When I was a boy I never thought about what it would be like to get older. In your youth you think that you’re invincible. Even when I did begin to age, I was a bit like Peter Pan; the boy who never grew up. My name is Harold; I’m 89 and this year I’ve spent the past three months in hospital. I’d have to say it is a little hard being my age sometimes. I can’t read anymore because I’m blind. I used to love reading, it passed my days and got me out of bed each morning. Hospital has been a real eye opener for me; I’ve really come to understand that I took a lot for granted. Hell, they don’t serve Big Macs here no matter how hard I try; I’ve even tried to bribe the nurses.


Before I went to hospital, I had my routine and I had the world around me. That’s what I miss the most, the world just going on around me. One day my granddaughter suggested I have someone from a home care company come and read to me. Before my three months in hospital I’d probably have told her to buzz off. But at that point, I was willing to give it a go. Just between us, I’ll tell you, it made me excited at the thought of hearing the words from those books again. I haven’t read in two years. Suddenly, I had a little bit of hope and when I talked to my daughter about it, she had relief. I could see that she wasn’t feeling guilty like she was letting me down by not having the time to read to me. She’s a good kid, does everything she can to make sure I don’t miss out on anything.


So a week went by and my first visit came around.  In walked this lovely young lady called Amy. She sat with me and talked, even ate the chocolates I’ve been trying to give the nurses. They all keep saying they’re on a diet while I just want to have a chocolate with someone. Amy’s not shy, she tells me her stories and even reads to me. I can’t tell you how much it meant to me to hear my favourite James Patterson book again. It was so nice to have someone to talk to, a bit of companionship. Amy made me feel human again, someone aside from the nurses and my family who wanted to spend time with me.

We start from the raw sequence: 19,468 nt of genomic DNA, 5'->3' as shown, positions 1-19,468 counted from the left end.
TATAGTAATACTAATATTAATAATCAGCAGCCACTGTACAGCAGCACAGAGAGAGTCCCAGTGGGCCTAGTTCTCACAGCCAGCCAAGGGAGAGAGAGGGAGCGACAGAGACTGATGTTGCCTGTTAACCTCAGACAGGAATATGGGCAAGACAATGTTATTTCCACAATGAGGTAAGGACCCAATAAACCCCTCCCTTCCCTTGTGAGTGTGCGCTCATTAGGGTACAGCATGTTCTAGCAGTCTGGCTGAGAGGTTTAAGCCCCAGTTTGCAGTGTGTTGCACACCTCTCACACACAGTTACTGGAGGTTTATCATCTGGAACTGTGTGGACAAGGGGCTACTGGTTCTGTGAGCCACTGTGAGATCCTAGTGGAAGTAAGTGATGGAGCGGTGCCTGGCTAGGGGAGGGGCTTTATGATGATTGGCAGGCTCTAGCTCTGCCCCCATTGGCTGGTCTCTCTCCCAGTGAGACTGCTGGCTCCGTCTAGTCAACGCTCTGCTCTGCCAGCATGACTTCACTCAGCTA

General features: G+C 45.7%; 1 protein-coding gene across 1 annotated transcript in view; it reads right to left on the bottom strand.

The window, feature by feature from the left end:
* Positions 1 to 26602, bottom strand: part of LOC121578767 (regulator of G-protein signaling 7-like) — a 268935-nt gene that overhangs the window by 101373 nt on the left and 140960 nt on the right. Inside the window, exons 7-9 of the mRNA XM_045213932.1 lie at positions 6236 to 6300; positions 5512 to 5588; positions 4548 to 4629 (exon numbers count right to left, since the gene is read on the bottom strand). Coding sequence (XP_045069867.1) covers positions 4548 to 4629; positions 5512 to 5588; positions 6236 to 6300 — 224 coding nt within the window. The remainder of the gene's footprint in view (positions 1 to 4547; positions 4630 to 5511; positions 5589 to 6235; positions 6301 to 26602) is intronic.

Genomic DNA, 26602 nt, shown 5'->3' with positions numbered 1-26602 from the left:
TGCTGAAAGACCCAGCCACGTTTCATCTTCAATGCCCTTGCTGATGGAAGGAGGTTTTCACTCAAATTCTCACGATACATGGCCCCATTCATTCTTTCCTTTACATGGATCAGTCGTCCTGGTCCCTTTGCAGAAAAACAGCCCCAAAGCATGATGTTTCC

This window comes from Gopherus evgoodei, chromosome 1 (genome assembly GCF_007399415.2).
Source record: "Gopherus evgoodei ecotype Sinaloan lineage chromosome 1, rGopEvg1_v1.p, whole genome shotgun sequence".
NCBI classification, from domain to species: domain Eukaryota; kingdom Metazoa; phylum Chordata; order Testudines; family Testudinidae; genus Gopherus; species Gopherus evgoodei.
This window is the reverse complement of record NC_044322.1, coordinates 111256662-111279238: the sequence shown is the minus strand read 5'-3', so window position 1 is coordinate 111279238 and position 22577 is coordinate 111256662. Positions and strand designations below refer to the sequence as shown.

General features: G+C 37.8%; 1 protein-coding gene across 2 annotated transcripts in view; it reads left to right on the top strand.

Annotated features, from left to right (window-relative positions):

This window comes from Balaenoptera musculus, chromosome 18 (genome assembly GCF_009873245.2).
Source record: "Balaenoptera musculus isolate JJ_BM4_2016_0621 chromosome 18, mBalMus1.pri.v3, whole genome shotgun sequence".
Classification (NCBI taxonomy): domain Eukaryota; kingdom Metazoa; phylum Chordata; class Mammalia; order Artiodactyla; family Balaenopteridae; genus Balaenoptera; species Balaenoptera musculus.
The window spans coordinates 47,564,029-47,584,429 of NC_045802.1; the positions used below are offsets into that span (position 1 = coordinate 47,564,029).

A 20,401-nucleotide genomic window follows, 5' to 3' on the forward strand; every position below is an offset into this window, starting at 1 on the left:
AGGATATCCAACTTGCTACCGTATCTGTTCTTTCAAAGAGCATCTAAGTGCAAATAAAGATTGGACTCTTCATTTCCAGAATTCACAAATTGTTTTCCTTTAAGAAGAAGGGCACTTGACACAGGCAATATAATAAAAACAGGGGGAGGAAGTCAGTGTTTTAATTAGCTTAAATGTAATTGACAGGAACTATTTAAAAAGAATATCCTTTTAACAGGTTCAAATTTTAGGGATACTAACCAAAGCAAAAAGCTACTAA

I didn’t think at 89 I’d really learn anything new, but Amy has showed me how to use the new software update on my computer. At my age, my friends and I talk over the telephone or email and I couldn’t read any of my darn emails. I used to feel for the phone and dial numbers; sometimes I’d get it right, sometimes I wouldn’t. Every visit, Amy dials my friend James before she leaves so I don’t call the wrong person.
There’s a new Aldi down the road from my house and I hadn’t seen it until Amy came along. She drove me down and showed me the store; it’s pretty flash. She drives me around a bit and takes me to the IGA to get a strawberry milk. I’m happy I don’t have to hire a driver. It’s wonderful to feel normal again, like a part of the community. Amy’s made the biggest difference in my life. The thing that gets me out of bed in the morning can’t be reading anymore, but it is being read to by Amy.


By Harold Keith

Harold is an enthusiast for life who may be 89 but still acts as young as he feels. Recently he has discovered the benefits of accessing Help to keep him active and part of the community. His zest for life and passion for a spot of McDonalds will keep him ever-young in everyone’s eyes.

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